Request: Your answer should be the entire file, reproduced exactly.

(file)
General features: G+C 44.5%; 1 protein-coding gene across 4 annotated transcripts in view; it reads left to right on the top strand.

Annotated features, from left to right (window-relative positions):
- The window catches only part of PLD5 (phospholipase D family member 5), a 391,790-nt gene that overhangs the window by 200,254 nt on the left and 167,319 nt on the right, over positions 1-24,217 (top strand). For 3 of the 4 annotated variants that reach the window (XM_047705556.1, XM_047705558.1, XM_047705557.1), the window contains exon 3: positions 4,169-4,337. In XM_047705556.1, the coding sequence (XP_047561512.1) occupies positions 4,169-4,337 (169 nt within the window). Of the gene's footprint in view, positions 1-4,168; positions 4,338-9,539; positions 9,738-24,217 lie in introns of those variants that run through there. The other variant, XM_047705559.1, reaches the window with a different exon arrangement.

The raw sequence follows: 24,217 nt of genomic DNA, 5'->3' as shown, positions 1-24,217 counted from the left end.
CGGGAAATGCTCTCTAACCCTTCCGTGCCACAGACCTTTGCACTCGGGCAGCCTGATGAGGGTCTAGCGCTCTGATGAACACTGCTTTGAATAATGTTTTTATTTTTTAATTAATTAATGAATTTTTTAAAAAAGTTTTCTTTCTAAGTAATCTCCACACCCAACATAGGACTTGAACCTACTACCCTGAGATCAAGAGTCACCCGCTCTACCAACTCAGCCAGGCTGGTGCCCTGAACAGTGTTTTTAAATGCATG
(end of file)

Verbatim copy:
General features: G+C 44.5%; 1 protein-coding gene across 4 annotated transcripts in view; it reads left to right on the top strand.

Annotated features, from left to right (window-relative positions):
- The window catches only part of PLD5 (phospholipase D family member 5), a 391,790-nt gene that overhangs the window by 200,254 nt on the left and 167,319 nt on the right, over positions 1-24,217 (top strand). For 3 of the 4 annotated variants that reach the window (XM_047705556.1, XM_047705558.1, XM_047705557.1), the window contains exon 3: positions 4,169-4,337. In XM_047705556.1, the coding sequence (XP_047561512.1) occupies positions 4,169-4,337 (169 nt within the window). Of the gene's footprint in view, positions 1-4,168; positions 4,338-9,539; positions 9,738-24,217 lie in introns of those variants that run through there. The other variant, XM_047705559.1, reaches the window with a different exon arrangement.

The raw sequence follows: 24,217 nt of genomic DNA, 5'->3' as shown, positions 1-24,217 counted from the left end.
CGGGAAATGCTCTCTAACCCTTCCGTGCCACAGACCTTTGCACTCGGGCAGCCTGATGAGGGTCTAGCGCTCTGATGAACACTGCTTTGAATAATGTTTTTATTTTTTAATTAATTAATGAATTTTTTAAAAAAGTTTTCTTTCTAAGTAATCTCCACACCCAACATAGGACTTGAACCTACTACCCTGAGATCAAGAGTCACCCGCTCTACCAACTCAGCCAGGCTGGTGCCCTGAACAGTGTTTTTAAATGCATG